Sunday, March 24, 2013

Review -- Paper Valentine by Brenna Yovanoff

Summary (courtesy of Goodreads):  The city of Ludlow is gripped by the hottest July on record. The asphalt is melting, the birds are dying, petty crime is on the rise, and someone in Hannah Wagnor’s peaceful suburban community is killing girls.

For Hannah, the summer is a complicated one. Her best friend Lillian died six months ago, and Hannah just wants her life to go back to normal. But how can things be normal when Lillian’s ghost is haunting her bedroom, pushing her to investigate the mysterious string of murders? Hannah’s just trying to understand why her friend self-destructed, and where she fits now that Lillian isn’t there to save her a place among the social elite. And she must stop thinking about Finny Boone, the big, enigmatic delinquent whose main hobbies seem to include petty larceny and surprising acts of kindness.

With the entire city in a panic, Hannah soon finds herself drawn into a world of ghost girls and horrifying secrets. She realizes that only by confronting the Valentine Killer will she be able move on with her life—and it’s up to her to put together the pieces before he strikes again.

And here's what I thought:   I've read other things by this author, so I was looking forward to grabbing this book from the library --- and I wasn't disappointed.   I liked how the author had the main character haunted by her best friend, especially since Lillian didn't really seem like she was that good of a friend to her; it's an interesting twist.   There are things that are hinted at in the story about the friendship between Hannah and Lillian, and also, about how Lillian died.   As, as mentioned, Lillian didn't seem like that nice of a girl or a good friend, really --- so her presence in the story is sometimes a bit disturbing.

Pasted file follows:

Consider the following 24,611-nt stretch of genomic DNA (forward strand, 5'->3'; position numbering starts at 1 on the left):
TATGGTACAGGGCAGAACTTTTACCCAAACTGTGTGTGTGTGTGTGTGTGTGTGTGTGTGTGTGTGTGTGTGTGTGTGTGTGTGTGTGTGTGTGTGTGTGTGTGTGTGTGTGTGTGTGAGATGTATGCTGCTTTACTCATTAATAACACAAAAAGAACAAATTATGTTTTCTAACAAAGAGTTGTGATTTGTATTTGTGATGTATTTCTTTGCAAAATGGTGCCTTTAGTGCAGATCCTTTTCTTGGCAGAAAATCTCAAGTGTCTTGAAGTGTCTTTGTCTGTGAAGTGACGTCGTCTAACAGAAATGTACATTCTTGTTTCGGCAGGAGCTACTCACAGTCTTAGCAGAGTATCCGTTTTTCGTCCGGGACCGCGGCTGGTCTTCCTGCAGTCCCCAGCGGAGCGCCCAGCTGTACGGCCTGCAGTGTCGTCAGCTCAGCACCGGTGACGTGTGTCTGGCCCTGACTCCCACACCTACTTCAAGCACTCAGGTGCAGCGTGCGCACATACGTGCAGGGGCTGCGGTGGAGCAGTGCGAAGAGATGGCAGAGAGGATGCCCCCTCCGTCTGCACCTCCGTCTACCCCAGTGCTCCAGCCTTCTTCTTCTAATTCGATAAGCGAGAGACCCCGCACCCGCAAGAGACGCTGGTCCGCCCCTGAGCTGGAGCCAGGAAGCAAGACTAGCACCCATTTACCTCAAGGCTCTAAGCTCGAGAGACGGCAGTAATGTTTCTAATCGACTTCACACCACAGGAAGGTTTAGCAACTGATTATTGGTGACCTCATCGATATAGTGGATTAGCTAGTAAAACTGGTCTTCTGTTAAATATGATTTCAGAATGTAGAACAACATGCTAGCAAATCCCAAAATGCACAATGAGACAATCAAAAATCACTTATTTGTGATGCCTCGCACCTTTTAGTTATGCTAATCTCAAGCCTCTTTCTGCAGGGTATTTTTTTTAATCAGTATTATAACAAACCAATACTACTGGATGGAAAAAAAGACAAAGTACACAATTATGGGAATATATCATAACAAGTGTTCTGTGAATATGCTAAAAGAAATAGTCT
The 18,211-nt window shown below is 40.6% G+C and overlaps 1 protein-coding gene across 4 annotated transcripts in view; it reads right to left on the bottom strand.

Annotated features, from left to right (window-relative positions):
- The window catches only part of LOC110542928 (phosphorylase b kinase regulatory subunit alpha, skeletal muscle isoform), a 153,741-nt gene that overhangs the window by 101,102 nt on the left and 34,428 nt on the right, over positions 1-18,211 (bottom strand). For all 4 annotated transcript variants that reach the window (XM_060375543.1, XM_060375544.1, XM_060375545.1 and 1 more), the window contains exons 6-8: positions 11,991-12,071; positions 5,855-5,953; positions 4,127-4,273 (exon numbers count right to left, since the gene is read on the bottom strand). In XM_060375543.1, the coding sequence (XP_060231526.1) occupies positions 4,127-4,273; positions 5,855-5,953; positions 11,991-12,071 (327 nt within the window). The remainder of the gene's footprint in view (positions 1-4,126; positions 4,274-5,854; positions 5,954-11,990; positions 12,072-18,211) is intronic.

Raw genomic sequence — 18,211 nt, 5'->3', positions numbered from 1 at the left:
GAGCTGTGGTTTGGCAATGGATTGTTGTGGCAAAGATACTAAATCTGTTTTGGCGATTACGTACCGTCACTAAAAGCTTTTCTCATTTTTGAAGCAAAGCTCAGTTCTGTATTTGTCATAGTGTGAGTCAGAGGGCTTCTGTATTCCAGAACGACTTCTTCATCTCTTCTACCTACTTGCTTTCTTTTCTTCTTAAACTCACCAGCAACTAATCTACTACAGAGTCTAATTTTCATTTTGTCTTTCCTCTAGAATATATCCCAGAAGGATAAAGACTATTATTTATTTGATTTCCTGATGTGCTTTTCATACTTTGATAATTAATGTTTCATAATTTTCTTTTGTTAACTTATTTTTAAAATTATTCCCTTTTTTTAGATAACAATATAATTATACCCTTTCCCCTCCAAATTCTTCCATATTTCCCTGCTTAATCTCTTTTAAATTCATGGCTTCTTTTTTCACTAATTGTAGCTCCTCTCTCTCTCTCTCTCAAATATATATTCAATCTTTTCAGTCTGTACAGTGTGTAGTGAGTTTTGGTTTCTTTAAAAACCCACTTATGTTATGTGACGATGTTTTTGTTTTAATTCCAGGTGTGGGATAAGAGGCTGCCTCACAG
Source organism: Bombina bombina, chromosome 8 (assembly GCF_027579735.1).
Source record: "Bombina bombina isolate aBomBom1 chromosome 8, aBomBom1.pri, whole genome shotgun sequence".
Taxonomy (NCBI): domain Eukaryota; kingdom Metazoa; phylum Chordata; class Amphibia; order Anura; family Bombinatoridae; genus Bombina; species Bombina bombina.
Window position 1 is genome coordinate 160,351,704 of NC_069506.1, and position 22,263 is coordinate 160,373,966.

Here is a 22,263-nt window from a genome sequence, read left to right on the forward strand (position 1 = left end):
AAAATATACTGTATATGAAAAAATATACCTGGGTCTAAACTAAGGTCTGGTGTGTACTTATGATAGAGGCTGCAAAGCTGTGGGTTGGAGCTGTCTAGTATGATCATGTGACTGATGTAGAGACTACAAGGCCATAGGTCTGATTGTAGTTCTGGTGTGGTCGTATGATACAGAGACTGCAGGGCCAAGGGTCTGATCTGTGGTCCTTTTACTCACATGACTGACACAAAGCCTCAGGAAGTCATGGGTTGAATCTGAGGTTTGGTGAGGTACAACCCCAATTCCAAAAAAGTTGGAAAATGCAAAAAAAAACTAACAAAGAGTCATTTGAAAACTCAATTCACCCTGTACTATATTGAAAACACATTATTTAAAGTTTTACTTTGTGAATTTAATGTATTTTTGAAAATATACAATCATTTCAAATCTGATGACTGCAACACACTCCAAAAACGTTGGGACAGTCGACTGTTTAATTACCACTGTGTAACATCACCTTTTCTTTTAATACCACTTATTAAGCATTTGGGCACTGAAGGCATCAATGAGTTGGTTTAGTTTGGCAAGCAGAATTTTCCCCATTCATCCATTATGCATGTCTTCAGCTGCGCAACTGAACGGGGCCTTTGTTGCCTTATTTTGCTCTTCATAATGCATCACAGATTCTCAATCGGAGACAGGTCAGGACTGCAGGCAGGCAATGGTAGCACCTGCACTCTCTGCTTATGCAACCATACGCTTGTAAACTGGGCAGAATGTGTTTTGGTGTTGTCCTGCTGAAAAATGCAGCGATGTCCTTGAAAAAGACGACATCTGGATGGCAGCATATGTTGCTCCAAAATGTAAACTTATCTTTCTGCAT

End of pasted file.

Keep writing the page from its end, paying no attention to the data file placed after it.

I also liked how the author gave the story an interesting side character in Finny.  Admittedly, he sounds like the kind of boy I would have liked when I was a teen, so maybe that's why I liked him in the story.   I thought the author did a good job of developing the friendship between Hannah and Finny, and that it had its own twists and turns.

The fact that Lillian is dead, as well as the fact that there are murders being committed in Hannah's town lend a somber tone to this story.  Hannah's one of those girls who seems to live inside her head a lot of time, and I found her to be a sympathetic character.  While I found some parts of the book a bit predictable, overall, I liked that there were some twists and turns to the story.   I don't feel that I enjoyed this book as much as The Replacement, I like the author's writing style, and the fact that her stories often have darker elements to them.    I'm giving this a 3 as an overall feel --- I liked the story, but it just didn't stick with me very long after I finished reading it.

First lines:  My sister, Ariel, is sprawled upside down on the couch, pointing with the TV remote.  "News 4 anchorman Ron Coleman is totally doing it with special correspondent Cora Butcher," she says.  "I bet they make out like hyenas as soon as Jim Dean starts doing the weather report."


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